Broes had already reported it: “A spanish couple has arrived who want to camp. I have already shown them everything.” I have just come from above, where I finished an order for a kimono in the sewing atelier (nice word for a large room with a lot of tables full of pieces of fabric and sewing machines and stuff).
In the village square I meet the Spanish campers
We meet & greet. The he of the couple is super-enthusiastic, loves it! “You don’t see this very often anymore”, he says with a smile from ear to ear, “most of it is new, neat, all the same, and boring.”
It’s like talking to myself. That’s exactly what I think too! I’ve always found those big new “luxury” hotels super boring. Nothing to do and often all tight-assed snobs together. Boo. Or those perfectly arranged camp sites, where even the grass is design. Boo.
The best holiday ever I can remember was camping in France in the neglected yard of a burned down house. An enormous country house, still scorched black after years, with all the windows broken and a large fence around it.
There we played endlessly in the stream (I was 8) and cooked on a campfire. The real way of camping!
These are also real campers: they only have a modest igloo, and not even a whole kitchen equipment next to it. No easy chairs come out of the car, only a few mats and sleeping bags.
That evening I am sitting in my reading chair upstairs, reading (always read a bit before bedtime!) and I hear the guitar. He can play well too – he’d already talked enthusiastically about the guitar that afternoon. I encouraged him to use it, because the guitar has been standing still for a few weeks. And t his guitar is used to this and that and the other …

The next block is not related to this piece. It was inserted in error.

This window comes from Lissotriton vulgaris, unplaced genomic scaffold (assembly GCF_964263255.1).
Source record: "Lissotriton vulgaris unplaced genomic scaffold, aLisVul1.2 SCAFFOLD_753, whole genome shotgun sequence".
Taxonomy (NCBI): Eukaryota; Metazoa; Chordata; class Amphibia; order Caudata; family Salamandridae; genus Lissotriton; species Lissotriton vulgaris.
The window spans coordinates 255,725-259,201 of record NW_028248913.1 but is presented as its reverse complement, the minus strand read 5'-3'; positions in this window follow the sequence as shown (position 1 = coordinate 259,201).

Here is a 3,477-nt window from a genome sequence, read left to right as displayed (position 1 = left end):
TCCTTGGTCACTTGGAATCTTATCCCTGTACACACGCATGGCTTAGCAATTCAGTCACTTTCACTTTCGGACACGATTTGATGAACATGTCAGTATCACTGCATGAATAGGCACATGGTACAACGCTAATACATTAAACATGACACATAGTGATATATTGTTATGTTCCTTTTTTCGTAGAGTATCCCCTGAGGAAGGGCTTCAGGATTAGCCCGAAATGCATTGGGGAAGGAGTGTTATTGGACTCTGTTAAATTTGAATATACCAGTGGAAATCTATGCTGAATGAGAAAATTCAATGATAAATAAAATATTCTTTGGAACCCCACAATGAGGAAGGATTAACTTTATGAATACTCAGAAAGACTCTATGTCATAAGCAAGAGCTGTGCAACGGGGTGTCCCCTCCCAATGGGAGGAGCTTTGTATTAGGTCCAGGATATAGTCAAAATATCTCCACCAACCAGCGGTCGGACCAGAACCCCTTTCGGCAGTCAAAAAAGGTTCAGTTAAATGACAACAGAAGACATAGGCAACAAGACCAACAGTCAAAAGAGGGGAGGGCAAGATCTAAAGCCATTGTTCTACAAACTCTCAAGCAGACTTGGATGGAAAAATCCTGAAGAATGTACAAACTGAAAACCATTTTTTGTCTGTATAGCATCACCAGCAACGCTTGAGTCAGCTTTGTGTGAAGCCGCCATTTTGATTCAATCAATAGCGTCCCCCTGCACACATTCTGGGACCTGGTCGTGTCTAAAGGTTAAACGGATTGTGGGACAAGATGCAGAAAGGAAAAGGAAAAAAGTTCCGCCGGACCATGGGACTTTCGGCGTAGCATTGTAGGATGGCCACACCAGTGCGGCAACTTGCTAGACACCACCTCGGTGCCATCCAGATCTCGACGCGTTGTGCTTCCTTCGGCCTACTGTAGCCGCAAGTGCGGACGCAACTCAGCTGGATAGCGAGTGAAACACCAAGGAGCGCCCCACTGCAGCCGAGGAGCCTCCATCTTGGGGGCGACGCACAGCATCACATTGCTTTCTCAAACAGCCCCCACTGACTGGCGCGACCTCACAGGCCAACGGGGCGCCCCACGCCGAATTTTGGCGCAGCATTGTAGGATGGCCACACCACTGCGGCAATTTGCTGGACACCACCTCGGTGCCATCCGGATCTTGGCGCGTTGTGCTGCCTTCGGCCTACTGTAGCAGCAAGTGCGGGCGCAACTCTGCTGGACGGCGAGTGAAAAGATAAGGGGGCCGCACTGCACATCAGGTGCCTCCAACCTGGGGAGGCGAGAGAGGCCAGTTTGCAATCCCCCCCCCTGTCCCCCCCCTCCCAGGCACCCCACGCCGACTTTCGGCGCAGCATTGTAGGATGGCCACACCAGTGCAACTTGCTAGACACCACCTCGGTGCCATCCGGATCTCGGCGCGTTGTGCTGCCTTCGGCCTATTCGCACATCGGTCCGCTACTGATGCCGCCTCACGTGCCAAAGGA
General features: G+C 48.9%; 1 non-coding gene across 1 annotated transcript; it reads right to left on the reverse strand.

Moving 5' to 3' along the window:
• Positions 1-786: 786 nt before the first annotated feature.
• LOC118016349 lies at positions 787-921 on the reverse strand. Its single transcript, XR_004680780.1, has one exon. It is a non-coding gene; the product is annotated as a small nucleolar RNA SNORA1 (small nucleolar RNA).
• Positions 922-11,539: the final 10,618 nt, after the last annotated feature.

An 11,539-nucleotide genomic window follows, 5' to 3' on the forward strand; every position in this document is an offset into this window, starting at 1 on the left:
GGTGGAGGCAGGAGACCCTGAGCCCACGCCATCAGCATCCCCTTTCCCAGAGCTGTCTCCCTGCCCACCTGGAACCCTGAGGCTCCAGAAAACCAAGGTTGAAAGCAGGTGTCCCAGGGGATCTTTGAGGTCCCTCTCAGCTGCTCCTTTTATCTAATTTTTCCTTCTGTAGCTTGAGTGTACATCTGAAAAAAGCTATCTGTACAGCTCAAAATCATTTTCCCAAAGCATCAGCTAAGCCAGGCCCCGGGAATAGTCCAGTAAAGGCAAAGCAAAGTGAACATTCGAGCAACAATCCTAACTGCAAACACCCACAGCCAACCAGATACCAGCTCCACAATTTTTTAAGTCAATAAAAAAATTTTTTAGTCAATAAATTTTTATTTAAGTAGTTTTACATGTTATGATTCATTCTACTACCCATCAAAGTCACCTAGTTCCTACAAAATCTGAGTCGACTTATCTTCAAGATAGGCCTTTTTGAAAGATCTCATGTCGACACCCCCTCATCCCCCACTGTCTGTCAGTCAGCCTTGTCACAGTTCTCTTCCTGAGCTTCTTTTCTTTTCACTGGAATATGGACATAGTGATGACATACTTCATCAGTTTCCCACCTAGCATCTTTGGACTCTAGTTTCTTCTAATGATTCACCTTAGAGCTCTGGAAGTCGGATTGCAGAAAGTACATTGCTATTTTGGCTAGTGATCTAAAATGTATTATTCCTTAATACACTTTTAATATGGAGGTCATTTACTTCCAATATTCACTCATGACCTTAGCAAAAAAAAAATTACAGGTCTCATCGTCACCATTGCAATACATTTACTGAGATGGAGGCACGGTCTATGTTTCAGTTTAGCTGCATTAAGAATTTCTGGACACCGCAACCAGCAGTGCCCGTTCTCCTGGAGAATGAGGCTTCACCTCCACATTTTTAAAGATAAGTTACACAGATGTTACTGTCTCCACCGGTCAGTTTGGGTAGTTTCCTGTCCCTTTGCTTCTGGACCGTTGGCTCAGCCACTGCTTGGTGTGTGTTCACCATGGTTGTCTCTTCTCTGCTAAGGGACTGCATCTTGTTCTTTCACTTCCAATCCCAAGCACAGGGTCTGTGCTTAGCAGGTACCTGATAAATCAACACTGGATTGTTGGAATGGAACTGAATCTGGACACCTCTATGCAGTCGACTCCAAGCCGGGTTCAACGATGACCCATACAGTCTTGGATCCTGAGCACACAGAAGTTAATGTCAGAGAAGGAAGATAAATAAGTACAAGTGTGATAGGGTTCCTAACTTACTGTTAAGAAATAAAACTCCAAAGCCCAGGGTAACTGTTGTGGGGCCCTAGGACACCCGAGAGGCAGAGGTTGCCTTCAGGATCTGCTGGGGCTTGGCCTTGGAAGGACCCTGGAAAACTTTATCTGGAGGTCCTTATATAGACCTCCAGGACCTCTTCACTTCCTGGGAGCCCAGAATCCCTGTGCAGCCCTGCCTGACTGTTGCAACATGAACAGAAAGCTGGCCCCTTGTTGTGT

The last campers – an English couple – were also very happy that the guitar was there.
The English camper was able to play well, but now I hear a small difference: this is a typical Spanish way of playing! Just a little while, and she’ll come over with her castanets, and start dancing with it… do I hear an “Olé”? – but no, it’s not going that far.
No dancing. No castanets. She wants to come back to mosaic. Great idea!
This is a very pleasant surprise. When people can play well, it is a joy to listen to. And especially if it’s a little sneaky, like now: he doesn’t know that I’m reading upstairs, and that I can hear this.
The next day they head to the pastelaria for breakfast (life can be as easy as you want it to be), and we have a little chat. If they can stay another night. But of course!
“Dankjewel, gezellig”, he says, and smiles at my surprised face. “I lived in Amsterdam for a year, but this is about the only thing that has stayed with me.”